Reply
  2. deKev

    Agreed with you, Lisa, this movie is possibly the best I’ve seen in recent memory, it was that good for me. But what about Monos, someone asked? Pfffttt. Not even close (sorry, Taylor, ha).

    What’s stopping me from commenting was the thought that, whatever I could add would simply not do justice to this singularly brilliant piece of cinema. I mean, what else needed to be said when the proceedings were so gripping for me that I had to pause every now and then just to catch my breath, all the while dreading the inevitable that however much I was enjoying this, all good things would still have to come to an end.

    One possible gripe, nay, one minor imperfection, is that this movie is not very subtle in what it’s trying to say and how it’s telling it. But what it may lose in artfulness and artiness (?), it more than makes up for in making the movie more accessible to the average joes and janes. This is one thought-provoking movie that is also thoughtful enough that it can be enjoyed and understood on so many levels regardless of the, er intellectual level, of its audience. Contrast this to other intellectually-stimulating movies that are just too high-brow that they should probably come with user guides. Looking at you, The Lighthouse, er I mean Starfish (sorry again, Taylor, haha).

    Maybe just a final bit of remark from someone who’s supposed to have none, and that is, this movie is based on such a wonderfully simple idea and executed in such a precise and efficient manner, it makes a refreshing change to the current trend of rambling movies that take close to 3 hours to get not much of a point across. I’m thinking Once Upon a Time in Hollywood (sorry yet again, Taylor, er wait, you probably don’t really like this one for once, all the same, hahaha).

    Reply
    • Taylor Holmes

      Hey DeKev…
      I actually disagree. I mean I agree with all that you have said, but not the bit you said about it being too obvious. This movie is not about food. It’s not about the wealthy versus the poor. It’s about tilting at windmills. Now, the windmill he chooses to tilt at is about food. But I don’t think the point of this movie is obvious at all. Like, not even a little bit.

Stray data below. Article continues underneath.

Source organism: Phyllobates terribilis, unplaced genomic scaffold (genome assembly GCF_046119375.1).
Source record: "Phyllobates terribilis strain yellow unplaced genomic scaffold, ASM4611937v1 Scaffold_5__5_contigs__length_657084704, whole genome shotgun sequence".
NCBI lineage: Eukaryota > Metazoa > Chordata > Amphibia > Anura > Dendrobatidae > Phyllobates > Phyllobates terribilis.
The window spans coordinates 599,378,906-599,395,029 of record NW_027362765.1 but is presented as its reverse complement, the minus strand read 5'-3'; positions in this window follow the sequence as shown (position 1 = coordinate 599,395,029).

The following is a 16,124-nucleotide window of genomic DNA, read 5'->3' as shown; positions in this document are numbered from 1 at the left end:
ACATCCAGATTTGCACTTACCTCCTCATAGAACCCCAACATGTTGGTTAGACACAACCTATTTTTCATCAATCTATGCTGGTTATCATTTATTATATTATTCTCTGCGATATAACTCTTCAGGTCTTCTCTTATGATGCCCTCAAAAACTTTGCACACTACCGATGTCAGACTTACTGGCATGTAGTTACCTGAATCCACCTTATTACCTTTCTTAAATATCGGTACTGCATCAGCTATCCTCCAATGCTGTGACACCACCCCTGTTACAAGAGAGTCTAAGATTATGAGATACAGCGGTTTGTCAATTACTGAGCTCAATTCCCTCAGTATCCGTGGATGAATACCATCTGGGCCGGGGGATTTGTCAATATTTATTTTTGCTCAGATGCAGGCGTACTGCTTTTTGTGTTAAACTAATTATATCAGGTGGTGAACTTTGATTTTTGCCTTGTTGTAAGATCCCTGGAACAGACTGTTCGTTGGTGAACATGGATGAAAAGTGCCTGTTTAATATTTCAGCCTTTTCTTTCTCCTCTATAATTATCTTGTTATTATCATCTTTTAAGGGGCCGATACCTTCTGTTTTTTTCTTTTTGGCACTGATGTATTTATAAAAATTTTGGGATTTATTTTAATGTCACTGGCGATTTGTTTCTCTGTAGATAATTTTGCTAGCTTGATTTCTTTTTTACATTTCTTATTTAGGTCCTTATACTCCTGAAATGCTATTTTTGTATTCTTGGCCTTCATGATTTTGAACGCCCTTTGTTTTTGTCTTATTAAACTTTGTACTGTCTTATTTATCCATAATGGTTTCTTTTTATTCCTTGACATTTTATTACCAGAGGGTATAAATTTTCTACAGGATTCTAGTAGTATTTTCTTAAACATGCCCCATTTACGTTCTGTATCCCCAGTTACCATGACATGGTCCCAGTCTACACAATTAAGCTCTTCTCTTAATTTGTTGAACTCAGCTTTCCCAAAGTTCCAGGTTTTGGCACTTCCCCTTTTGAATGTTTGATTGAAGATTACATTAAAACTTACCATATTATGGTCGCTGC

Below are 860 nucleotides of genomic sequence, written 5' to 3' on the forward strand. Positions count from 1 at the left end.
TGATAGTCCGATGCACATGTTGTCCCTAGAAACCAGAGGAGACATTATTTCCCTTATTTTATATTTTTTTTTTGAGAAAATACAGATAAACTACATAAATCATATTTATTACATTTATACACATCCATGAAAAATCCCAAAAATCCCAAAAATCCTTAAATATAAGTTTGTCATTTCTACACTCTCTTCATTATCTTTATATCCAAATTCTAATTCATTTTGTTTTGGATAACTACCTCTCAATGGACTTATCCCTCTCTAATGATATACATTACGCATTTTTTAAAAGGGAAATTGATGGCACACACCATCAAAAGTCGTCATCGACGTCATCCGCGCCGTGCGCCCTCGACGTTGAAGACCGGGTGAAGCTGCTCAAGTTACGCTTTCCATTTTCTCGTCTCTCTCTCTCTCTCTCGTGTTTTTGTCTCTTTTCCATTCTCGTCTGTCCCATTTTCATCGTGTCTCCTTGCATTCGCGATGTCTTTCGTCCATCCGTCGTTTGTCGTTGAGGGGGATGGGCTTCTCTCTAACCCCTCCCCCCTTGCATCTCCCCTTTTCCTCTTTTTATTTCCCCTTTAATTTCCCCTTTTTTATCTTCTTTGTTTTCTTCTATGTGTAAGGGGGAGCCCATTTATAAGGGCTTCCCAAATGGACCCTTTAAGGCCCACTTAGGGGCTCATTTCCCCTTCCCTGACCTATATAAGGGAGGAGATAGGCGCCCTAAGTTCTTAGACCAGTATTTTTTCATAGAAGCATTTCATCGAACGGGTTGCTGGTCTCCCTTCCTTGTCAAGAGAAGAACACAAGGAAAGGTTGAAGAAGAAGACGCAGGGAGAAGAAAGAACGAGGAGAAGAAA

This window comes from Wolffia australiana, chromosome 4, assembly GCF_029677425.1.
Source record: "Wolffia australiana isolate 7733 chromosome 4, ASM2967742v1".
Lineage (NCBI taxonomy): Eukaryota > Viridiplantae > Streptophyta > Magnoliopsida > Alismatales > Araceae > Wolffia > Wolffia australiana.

But maybe I’m wrong just this one time! Hahaha. It was amazing though. I can’t stop recommending it. And all my real life friends think I’m insane for liking a film about cannibalism! Hahaha. Oh well. Can’t win em all.

      Taylor

      Reply
  3. Brett

    I came here to recommend this movie and instead found this awesome explanation.
    I cant help but agree with the problem of the commons but i also this this movie has a deep nod to society at multiple scales. You mentioned classes or hierarchies but stopped there because of the monthly changes. I think the monthly changes could be a way to show how fragile a hierarchy is. Sometimes its out of our control when we fall from grace (I hate to be that guy but recent wold events prove that) On the other hand accidental choices can let you jump the ladder (all the lucky bitcoin millionaires..?)
    Did you also notice the ‘head chef’ acts like a kind of god? I got the greek or norse vibe from level 0 where the head chef is the god of gods and the other cooks are the lesser gods. Especially the scene with the hair in the food. There is plenty of religious story’s where the main god is unhappy with the actions of the other gods (/angles depending on your religion)
    On a seperate note I cant work out if the little girl was even there or not. I agree that Goreng has lost sanity by the end, I’m just not sure how far gone he is. There are too many things that could have happened to the little girl as you see throughout the movie. Also wouldn’t the bas ass mother have made it to the bottom at least once? We are also told that Miharu (bad ass mum) doesn’t have a daughter..
    I think Goreng got to the bottom and on his death bed was like YOLO I’m eating the panna cotta.
    What a movie though! :)

    Reply
  4. deKev

    Haha, you’re right, of course, Taylor, what was I thinking? The movie cannot be less subtle if it’s possible that just about anyone can have a different take from it, and for someone like you, likely from the upper levels so to speak, multiple takes, even. But here I was, on some low 60s level I think, yet still so smug in the knowledge I had the movie figured out as basically an observation of how human behaviour changes according to circumstances. My reason being the Administration must have set up The Hole for something in the first place, something loftier, nobler than for sadistic or entertainment purposes, that is, yikes. In any case, you have just made the movie even better for me… truly mind-blowing.